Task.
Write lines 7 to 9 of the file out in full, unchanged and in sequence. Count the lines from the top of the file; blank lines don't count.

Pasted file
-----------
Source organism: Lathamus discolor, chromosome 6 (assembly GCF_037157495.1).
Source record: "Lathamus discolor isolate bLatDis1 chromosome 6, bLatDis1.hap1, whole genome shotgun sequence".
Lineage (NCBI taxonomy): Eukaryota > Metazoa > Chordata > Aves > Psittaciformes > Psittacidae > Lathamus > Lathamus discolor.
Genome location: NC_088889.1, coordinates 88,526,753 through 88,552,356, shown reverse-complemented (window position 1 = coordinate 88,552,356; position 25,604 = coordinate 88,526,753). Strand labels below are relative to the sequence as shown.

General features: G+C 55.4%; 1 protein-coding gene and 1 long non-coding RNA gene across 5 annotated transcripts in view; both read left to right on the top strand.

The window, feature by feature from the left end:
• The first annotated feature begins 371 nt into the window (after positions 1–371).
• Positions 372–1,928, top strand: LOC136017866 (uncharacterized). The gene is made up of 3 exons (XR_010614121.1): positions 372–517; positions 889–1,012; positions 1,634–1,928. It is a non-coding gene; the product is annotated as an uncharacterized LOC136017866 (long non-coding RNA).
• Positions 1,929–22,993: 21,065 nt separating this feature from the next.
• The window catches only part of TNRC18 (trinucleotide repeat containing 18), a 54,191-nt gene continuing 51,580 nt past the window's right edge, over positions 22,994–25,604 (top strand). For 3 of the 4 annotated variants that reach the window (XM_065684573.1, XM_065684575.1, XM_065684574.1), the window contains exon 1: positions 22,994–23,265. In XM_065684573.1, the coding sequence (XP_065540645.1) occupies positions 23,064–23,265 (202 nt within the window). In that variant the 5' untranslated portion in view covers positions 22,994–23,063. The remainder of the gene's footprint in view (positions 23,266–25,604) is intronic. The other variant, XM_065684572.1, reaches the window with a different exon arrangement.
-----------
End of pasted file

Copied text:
• The first annotated feature begins 371 nt into the window (after positions 1–371).
• Positions 372–1,928, top strand: LOC136017866 (uncharacterized). The gene is made up of 3 exons (XR_010614121.1): positions 372–517; positions 889–1,012; positions 1,634–1,928. It is a non-coding gene; the product is annotated as an uncharacterized LOC136017866 (long non-coding RNA).
• Positions 1,929–22,993: 21,065 nt separating this feature from the next.